“When a path opens before us that leads we know not where, don’t be afraid to follow it. Our lives are meant to be mysterious journeys, unfolding one step at a time.”
-Ann Mortifee, In Love With The Mystery
What calls you? What beacons with a burnish so bright you’re compelled to move without abandon and beyond rationale? And if you heed that call–life’s uncertainty notwithstanding–what then?
Maui psychologist and Emmy-winning filmmaker Dr. Tom Vendetti says it’s the Himalayan Mountains that have called him. For nearly three decades, he’s answered that call time and again. Though none of it was easy, Vendetti says the solution was as simple as “just showing up.”
Since 1983, despite myriad political and logistical obstacles–and later, his own battle with prostate cancer–Vendetti’s repeatedly made the arduous journey to the Everest region. And in “searching for life’s meaning,” as Kris Kristofferson explains in the film’s prologue, by answering the colossal range’s consummate call, Vendetti’s found answers in return.
Chronicling his 30-year adventure in the Himalayas is Vendetti’s latest feature-length documentary, When The Mountain Calls: Nepal, Tibet & Bhutan, which makes its world premier this Saturday, Nov. 5 at the MACC’s Castle Theater.
A cinematic scrapbook of sorts, When The Mountain Calls culminates work from three of his previous films: Journey Inside Tibet (1999), which aired on PBS and screened at film festivals internationally; Sacred Tibet: The Path To Mount Kailash (2006); and Bhutan: Taking The Middle Path To Happiness (2007), which to-this-day airs nationally on PBS and earned Emmy Awards for both he and composer Christopher Hedge, for best Historic/Cultural Program – Feature/Segment and Musical Composition/Arrangement, respectively.
This composite film tells the tale of Vendetti’s personal journey through it all and the ways by which he–a mild-mannered career scientist with no religious background–was ultimately relinquished from the idea that coincidences are without meaning.
His journals’ insights, narrated by fellow producer Robert C. Stone (Taylor Camp, Native of Owhyhee), are layered with the richly hued digital imagery he’s captured over the years: of the world’s most massive peaks, swathed in snow and skirted with glacial serrate, and of the cultural tapestry created by the region’s exotic people who revere these places as sacred and who, by the lifestyle leant by their deep convictions, maintain some of the oldest continuous cultures on the planet.
But who cares about the Tom Vendetti story? It’s a question he and producers had to ask themselves as they created When The Mountain Calls. What they found was that Vendetti’s story is inextricable from the stories he found along the way–stories that speak to the human condition and our shared questions and challenges, however we are called.
And so the film touches on kaleidoscopic themes and concepts–from spirituality to ecological sustainability, and above all, the pursuit of happiness. Featuring interviews with the Dalai Lama himself, proponents of Greenpeace East Asia, and political leader Yeshey Zimba (then-Prime Minister of Bhutan, a country that weighs its wealth based on what they call Gross National Happiness), the film explores how–despite the eternal return of the past’s clash with the present’s push toward the future–progress and preservation cannot but coexist.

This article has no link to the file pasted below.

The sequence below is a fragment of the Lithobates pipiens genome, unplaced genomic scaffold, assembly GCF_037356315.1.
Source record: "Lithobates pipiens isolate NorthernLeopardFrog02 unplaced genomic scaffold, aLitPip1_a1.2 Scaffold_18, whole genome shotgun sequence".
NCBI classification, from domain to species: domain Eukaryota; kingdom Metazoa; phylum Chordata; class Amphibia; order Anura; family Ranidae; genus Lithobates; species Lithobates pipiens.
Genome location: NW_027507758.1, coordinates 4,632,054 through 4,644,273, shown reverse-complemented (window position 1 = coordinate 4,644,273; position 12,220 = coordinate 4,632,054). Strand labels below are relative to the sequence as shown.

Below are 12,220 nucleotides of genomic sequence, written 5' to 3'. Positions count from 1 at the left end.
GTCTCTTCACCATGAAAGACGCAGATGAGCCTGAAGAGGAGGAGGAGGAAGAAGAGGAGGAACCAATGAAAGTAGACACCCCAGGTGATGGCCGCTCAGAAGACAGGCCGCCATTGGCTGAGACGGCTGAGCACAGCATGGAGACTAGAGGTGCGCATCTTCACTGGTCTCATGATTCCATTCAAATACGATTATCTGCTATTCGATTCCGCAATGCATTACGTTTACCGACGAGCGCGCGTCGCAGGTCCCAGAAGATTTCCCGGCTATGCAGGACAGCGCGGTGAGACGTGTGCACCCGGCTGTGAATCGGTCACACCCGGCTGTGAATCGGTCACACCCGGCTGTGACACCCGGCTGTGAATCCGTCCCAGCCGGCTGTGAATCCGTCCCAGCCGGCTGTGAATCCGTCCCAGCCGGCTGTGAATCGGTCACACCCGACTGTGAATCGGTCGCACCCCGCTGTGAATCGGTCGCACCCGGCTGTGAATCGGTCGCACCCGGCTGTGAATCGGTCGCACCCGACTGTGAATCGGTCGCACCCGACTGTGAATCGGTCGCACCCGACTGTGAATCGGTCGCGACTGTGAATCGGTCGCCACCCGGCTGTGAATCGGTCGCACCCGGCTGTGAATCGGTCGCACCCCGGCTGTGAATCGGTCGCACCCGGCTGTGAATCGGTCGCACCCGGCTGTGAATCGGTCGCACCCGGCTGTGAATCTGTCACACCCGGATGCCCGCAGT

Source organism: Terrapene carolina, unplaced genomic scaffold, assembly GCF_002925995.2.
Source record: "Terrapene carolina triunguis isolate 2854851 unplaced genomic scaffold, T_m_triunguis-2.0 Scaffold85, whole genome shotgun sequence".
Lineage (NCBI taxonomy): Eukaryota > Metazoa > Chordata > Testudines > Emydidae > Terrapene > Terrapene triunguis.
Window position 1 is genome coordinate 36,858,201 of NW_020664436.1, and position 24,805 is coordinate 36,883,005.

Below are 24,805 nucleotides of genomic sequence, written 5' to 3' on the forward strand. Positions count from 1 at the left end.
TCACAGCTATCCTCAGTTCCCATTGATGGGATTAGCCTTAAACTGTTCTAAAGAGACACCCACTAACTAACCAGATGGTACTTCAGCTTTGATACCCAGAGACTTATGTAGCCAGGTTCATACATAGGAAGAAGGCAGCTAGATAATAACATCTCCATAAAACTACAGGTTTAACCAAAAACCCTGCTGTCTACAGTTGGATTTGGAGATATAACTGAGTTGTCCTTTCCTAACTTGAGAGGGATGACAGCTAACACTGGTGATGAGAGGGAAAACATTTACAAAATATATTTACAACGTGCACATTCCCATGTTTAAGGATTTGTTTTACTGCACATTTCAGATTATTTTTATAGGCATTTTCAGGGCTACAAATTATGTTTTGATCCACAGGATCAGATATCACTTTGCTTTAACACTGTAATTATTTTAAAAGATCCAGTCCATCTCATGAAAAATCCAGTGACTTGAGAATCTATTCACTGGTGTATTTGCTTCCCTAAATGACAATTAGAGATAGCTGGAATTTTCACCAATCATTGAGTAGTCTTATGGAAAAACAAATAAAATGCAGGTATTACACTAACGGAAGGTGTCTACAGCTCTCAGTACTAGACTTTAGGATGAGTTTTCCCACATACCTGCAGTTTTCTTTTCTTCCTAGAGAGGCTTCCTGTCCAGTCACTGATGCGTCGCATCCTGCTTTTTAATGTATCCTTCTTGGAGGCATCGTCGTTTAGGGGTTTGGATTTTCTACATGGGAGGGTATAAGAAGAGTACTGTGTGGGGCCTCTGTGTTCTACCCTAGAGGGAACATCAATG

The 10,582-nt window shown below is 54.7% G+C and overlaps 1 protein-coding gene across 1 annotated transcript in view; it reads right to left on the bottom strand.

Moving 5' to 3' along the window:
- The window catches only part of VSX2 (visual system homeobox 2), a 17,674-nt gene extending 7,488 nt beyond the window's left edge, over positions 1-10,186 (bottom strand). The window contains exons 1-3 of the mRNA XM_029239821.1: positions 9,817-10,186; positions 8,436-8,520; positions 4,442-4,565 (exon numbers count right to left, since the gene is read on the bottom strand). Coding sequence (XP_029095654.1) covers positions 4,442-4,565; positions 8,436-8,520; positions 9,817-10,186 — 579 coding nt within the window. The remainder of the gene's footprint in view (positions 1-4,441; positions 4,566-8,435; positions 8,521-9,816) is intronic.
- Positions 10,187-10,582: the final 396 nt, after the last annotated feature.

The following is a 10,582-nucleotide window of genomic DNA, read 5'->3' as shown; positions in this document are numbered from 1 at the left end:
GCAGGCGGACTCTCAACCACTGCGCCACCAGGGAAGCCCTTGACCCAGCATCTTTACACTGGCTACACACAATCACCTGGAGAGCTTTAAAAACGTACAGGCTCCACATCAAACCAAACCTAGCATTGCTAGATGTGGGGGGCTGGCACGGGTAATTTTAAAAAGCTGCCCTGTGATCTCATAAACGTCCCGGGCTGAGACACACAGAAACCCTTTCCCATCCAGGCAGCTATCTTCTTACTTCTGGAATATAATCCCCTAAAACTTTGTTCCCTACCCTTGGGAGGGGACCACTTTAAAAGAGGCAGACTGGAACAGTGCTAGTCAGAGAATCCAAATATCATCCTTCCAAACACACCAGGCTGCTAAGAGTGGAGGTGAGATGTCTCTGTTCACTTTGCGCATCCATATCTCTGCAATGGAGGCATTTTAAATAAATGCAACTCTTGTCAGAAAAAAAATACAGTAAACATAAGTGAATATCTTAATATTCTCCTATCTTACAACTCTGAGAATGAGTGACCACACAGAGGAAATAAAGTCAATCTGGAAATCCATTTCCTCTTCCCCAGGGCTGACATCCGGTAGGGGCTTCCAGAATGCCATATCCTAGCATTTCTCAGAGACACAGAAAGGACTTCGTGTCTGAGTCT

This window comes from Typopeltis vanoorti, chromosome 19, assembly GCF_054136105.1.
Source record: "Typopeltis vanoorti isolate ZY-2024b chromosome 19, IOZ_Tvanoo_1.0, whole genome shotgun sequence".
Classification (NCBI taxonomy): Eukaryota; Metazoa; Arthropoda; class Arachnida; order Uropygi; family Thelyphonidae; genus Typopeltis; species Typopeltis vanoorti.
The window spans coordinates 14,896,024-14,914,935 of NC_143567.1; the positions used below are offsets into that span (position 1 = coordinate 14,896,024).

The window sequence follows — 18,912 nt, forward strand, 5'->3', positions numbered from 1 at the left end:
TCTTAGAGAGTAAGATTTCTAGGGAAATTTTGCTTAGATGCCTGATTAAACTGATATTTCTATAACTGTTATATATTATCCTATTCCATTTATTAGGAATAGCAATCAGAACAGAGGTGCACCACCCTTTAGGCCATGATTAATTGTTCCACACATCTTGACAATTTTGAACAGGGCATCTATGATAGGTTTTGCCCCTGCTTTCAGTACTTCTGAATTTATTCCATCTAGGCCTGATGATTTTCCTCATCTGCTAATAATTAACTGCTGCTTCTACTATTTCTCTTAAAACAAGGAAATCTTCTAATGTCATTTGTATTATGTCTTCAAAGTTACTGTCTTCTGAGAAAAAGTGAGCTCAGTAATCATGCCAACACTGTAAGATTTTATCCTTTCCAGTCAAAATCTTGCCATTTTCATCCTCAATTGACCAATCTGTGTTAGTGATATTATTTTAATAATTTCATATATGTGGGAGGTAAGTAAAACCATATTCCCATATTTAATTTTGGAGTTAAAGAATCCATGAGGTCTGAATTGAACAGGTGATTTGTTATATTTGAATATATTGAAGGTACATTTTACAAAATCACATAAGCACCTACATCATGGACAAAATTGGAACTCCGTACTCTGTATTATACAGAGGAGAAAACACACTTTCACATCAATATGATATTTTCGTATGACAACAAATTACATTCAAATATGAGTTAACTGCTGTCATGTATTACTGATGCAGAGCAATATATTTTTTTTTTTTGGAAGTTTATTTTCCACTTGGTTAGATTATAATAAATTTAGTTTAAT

This integration of ideas also speaks to Vendetti’s spiritual reconciliation that coincidence is not mere whimsy, and that so long as we are open to its whim, we open ourselves to a wonderful world. Further still, Vendetti’s story says that the paths that call us intersect with and influences others.
This is perhaps best exemplified by his friendships with authoress Ann Mortifee, who narrates the film (written by the Maui News’ Rick Chatenever) and her husband, flutist Paul Horn, who’s heralded as “The Father of New Age Music” thanks to his famous recordings from inside the Taj Mahal and Egypt’s Great Pyramids, as well as his relationship with nonpareil Indian composer Ravi Shankar, forged around the time of the Beatles’ late-’60s Transcendental Meditation pilgrimage to India.
Both Horn and Mortifee will join Vendetti in presenting Saturday’s film premier, performing a pre-screening concert plus a reading from Mortifee’s new book, In Love With The Mystery, a collection of poetic passages which Vendetti says speak to the larger themes of When The Mountain Calls.
* * *
“Below the surface of the conscious mind there lies a reservoir of knowledge. Few take the time to drink from these waters. Those who do, become channels through which inspiration flows into the world… Dive deep. Drink deep. And the deep thirst that haunts us all
will be quenched.”
“Being around people who are bipolar or schizophrenic–which I am every day–my job is to ground people,” Vendetti told me. “When people talk about something that doesn’t appear real–hearing voices or seeing things that aren’t there–in my profession, I’ve always been in the position of saying, ‘No, that isn’t really what’s happening.’
“But when I look back at the films, there are all of these things that are kind of unexplainable,” he continued. “I used to blow them off or discount them, but something hit me. It’s OK to not know everything. There are things in our lives we can’t explain. To be able to let go of that was a kind of surrendering. It was a relief off my shoulders not having to figure out everything all the time.”
Showing up for serendipity is Vendetti’s simple answer to how-to-answer the call. His story is replete with instances of how, just by going where you’re led, leads to remarkable things.